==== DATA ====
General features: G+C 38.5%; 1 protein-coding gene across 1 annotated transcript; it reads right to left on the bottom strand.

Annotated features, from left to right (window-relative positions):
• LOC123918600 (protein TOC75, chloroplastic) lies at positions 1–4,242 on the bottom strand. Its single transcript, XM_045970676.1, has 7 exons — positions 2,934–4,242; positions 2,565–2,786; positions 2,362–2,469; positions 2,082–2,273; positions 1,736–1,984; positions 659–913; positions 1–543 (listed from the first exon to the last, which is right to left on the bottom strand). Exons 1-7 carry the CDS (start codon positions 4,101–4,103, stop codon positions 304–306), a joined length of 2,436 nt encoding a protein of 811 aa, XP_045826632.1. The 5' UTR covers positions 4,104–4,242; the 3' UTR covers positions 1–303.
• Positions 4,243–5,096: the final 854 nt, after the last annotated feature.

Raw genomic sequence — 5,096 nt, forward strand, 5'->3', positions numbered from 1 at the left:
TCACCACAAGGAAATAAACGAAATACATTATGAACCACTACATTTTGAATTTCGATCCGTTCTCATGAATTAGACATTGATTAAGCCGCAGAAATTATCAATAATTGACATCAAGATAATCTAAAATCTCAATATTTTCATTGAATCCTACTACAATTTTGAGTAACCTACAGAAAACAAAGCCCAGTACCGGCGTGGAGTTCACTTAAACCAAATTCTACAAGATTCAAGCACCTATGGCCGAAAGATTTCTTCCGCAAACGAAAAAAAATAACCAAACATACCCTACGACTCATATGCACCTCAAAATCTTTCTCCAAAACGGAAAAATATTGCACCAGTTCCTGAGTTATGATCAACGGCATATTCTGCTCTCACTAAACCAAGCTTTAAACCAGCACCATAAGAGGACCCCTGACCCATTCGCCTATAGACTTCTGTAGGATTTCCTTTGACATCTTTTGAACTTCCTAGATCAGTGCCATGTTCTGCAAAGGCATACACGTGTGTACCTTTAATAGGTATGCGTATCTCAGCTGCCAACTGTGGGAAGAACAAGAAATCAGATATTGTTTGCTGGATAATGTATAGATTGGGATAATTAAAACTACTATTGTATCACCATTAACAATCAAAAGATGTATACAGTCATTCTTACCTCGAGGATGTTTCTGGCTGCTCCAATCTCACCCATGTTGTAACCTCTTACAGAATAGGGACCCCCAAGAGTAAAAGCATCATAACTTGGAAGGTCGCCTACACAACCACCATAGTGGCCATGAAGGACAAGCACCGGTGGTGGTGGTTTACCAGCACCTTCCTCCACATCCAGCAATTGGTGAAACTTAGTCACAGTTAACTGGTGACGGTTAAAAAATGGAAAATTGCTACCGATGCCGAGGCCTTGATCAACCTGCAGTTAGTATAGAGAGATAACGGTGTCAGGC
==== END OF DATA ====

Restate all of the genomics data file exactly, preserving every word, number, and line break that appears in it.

General features: G+C 38.5%; 1 protein-coding gene across 1 annotated transcript; it reads right to left on the bottom strand.

Annotated features, from left to right (window-relative positions):
• LOC123918600 (protein TOC75, chloroplastic) lies at positions 1–4,242 on the bottom strand. Its single transcript, XM_045970676.1, has 7 exons — positions 2,934–4,242; positions 2,565–2,786; positions 2,362–2,469; positions 2,082–2,273; positions 1,736–1,984; positions 659–913; positions 1–543 (listed from the first exon to the last, which is right to left on the bottom strand). Exons 1-7 carry the CDS (start codon positions 4,101–4,103, stop codon positions 304–306), a joined length of 2,436 nt encoding a protein of 811 aa, XP_045826632.1. The 5' UTR covers positions 4,104–4,242; the 3' UTR covers positions 1–303.
• Positions 4,243–5,096: the final 854 nt, after the last annotated feature.

Raw genomic sequence — 5,096 nt, forward strand, 5'->3', positions numbered from 1 at the left:
TCACCACAAGGAAATAAACGAAATACATTATGAACCACTACATTTTGAATTTCGATCCGTTCTCATGAATTAGACATTGATTAAGCCGCAGAAATTATCAATAATTGACATCAAGATAATCTAAAATCTCAATATTTTCATTGAATCCTACTACAATTTTGAGTAACCTACAGAAAACAAAGCCCAGTACCGGCGTGGAGTTCACTTAAACCAAATTCTACAAGATTCAAGCACCTATGGCCGAAAGATTTCTTCCGCAAACGAAAAAAAATAACCAAACATACCCTACGACTCATATGCACCTCAAAATCTTTCTCCAAAACGGAAAAATATTGCACCAGTTCCTGAGTTATGATCAACGGCATATTCTGCTCTCACTAAACCAAGCTTTAAACCAGCACCATAAGAGGACCCCTGACCCATTCGCCTATAGACTTCTGTAGGATTTCCTTTGACATCTTTTGAACTTCCTAGATCAGTGCCATGTTCTGCAAAGGCATACACGTGTGTACCTTTAATAGGTATGCGTATCTCAGCTGCCAACTGTGGGAAGAACAAGAAATCAGATATTGTTTGCTGGATAATGTATAGATTGGGATAATTAAAACTACTATTGTATCACCATTAACAATCAAAAGATGTATACAGTCATTCTTACCTCGAGGATGTTTCTGGCTGCTCCAATCTCACCCATGTTGTAACCTCTTACAGAATAGGGACCCCCAAGAGTAAAAGCATCATAACTTGGAAGGTCGCCTACACAACCACCATAGTGGCCATGAAGGACAAGCACCGGTGGTGGTGGTTTACCAGCACCTTCCTCCACATCCAGCAATTGGTGAAACTTAGTCACAGTTAACTGGTGACGGTTAAAAAATGGAAAATTGCTACCGATGCCGAGGCCTTGATCAACCTGCAGTTAGTATAGAGAGATAACGGTGTCAGGC